Paul Krugman follows up his column "Yes He Would" in Money Talks. I hope he's wrong in his answer to the second question, "but I wouldn't count on it":
If It's the President's Will, There's a Way, Money Talks, NY Times: Readers respond to Paul Krugman's Apr. 10 column, "Yes He Would":
George Whitty, Nyack, N.Y.: To what extent do you believe Iran's declared plans to open an oil exchange denominated in euros this spring factors into the Bush administration's plans for war there? And to what extent do you believe that Iraq's efforts in a similar direction had to do with Bush's subsequent invasion there?...
Paul Krugman: I'm all for healthy suspicion of the Bush administration's motives; these days, yesterday's crazy conspiracy theory often turns out to be today's conventional wisdom. But this one, which has been around for a while, just isn't right, for two reasons.
First, the currency denomination of oil sales just doesn't matter very much. The U.S. derives two advantages from the special role of the U.S. dollar. First, foreign individuals hold a lot of U.S. currency — actual green stuff. This is, in effect, a zero-interest rate loan. Second, foreign governments, especially in Asia, hold a lot of reserves in low-interest U.S. bonds, another form of cheap loan. Neither of these decisions is likely to change because oil prices are set in euros rather than dollars. So the alleged motivation isn't there.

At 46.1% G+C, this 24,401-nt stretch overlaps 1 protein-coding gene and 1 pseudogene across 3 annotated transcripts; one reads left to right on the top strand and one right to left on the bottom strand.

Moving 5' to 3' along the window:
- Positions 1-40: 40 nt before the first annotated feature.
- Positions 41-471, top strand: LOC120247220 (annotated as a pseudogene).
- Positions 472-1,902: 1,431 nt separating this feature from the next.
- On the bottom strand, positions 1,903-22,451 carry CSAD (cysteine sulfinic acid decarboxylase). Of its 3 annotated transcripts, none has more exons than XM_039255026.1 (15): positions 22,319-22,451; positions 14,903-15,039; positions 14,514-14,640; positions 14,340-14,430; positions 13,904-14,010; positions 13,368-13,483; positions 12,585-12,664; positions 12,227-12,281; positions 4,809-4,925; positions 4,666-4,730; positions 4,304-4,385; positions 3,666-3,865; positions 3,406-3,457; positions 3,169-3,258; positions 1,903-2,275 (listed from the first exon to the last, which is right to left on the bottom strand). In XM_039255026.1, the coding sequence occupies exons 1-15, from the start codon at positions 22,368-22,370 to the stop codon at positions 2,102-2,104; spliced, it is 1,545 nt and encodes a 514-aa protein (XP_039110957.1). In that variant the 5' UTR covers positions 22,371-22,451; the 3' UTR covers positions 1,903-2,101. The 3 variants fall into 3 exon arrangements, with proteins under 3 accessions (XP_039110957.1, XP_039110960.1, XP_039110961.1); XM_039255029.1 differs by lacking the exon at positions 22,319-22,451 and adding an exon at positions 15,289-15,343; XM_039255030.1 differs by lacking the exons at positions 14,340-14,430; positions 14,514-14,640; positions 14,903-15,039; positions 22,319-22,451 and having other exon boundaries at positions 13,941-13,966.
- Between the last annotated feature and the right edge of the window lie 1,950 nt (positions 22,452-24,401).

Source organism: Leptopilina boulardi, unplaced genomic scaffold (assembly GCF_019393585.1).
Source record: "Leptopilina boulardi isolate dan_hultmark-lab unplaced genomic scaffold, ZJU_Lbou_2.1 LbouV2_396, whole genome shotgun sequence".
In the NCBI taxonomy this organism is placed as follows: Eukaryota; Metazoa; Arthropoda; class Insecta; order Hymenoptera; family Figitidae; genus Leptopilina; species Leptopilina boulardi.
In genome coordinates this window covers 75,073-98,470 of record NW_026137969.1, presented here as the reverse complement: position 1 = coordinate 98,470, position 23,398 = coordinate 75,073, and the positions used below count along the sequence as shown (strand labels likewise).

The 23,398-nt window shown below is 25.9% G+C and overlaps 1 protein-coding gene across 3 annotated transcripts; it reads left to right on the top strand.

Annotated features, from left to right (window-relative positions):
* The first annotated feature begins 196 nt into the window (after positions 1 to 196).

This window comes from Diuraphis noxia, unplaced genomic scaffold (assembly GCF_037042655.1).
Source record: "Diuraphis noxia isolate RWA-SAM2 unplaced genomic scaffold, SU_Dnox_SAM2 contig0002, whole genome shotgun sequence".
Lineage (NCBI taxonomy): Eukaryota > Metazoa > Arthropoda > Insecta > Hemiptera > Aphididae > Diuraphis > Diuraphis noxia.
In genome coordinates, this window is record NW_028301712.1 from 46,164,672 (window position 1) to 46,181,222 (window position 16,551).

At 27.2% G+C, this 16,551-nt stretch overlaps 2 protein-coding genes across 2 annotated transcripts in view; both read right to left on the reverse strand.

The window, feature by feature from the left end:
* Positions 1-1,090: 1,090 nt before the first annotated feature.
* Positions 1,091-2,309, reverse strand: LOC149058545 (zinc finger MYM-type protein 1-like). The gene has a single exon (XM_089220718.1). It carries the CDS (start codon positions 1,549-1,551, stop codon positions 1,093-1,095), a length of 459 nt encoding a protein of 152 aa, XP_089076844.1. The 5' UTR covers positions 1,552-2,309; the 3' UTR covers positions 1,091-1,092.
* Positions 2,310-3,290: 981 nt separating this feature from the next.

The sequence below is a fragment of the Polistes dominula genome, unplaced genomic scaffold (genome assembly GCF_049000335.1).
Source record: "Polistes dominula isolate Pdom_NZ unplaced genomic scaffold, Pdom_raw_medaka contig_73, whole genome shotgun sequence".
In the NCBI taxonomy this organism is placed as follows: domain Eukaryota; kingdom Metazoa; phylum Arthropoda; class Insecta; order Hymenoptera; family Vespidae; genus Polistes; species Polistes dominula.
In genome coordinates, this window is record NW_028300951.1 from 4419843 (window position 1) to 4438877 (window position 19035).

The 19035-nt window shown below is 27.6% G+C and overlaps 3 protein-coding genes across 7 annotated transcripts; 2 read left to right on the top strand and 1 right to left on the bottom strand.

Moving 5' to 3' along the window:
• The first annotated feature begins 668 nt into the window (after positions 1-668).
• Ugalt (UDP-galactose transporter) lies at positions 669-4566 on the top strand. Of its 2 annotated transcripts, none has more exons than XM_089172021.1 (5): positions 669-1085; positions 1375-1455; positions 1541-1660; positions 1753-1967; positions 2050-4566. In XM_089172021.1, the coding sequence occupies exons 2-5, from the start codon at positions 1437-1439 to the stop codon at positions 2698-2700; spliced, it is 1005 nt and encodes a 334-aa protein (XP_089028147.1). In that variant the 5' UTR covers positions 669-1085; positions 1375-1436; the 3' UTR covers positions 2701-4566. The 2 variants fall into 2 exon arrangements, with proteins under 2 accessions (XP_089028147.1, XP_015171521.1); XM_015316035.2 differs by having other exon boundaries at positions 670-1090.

[Second], whom do you imagine is dictating U.S. foreign policy based on sophisticated economic arguments? John Snow? Karl Rove? In general, it's a bad idea to assume that people in power know what they're doing. And to imagine that this administration, of all administrations, is driven by deep economic concerns is an unlikely fantasy.
Jim Grefer, Alexandria, Va.: I have little doubt that the folks in the Bush administration are pondering whether an invasion in Iran could bring back the mantle of war president for Bush and help sweep the Republicans back to power. But it is reasonable to ask whether the public and the Democrats in Congress will allow that to happen again — fool me twice.
Paul Krugman: If we got a news flash tonight saying that bombs are dropping on Iran, do you have any confidence that leading figures in politics and the media would have the courage to condemn the president's action and question his motives? I don't. There would be a chorus of people — which would surely include just about every prominent Republican, plus Joe Lieberman and the editorial pages of The Washington Post and The Wall Street Journal — praising the president and denouncing anyone who raises questions for undermining the commander-in-chief in a time of war. The public might nonetheless turn on the administration, but I wouldn't count on it.